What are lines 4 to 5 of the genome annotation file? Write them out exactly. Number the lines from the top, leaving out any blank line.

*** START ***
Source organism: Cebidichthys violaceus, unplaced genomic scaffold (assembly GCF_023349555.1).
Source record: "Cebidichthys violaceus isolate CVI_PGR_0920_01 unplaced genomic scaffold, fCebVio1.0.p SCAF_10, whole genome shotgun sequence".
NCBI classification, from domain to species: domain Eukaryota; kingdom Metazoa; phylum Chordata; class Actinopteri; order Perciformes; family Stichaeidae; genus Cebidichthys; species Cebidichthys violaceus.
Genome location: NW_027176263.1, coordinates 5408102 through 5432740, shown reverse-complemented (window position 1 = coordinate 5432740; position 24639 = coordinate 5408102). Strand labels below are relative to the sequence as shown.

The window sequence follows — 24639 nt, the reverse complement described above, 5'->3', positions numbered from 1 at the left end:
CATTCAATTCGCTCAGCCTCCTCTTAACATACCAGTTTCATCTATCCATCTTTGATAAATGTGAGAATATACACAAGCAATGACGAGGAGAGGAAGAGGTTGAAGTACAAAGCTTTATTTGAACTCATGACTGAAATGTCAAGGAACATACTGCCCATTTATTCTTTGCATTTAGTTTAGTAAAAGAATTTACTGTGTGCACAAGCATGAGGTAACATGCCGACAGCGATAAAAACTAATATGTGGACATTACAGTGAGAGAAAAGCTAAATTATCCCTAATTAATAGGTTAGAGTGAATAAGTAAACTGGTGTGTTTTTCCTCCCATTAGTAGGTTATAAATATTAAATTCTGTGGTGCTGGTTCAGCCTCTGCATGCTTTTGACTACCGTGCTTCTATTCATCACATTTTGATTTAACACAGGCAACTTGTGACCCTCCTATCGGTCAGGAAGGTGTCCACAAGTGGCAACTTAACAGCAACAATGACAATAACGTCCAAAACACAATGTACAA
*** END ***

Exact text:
Genome location: NW_027176263.1, coordinates 5408102 through 5432740, shown reverse-complemented (window position 1 = coordinate 5432740; position 24639 = coordinate 5408102). Strand labels below are relative to the sequence as shown.

The window sequence follows — 24639 nt, the reverse complement described above, 5'->3', positions numbered from 1 at the left end: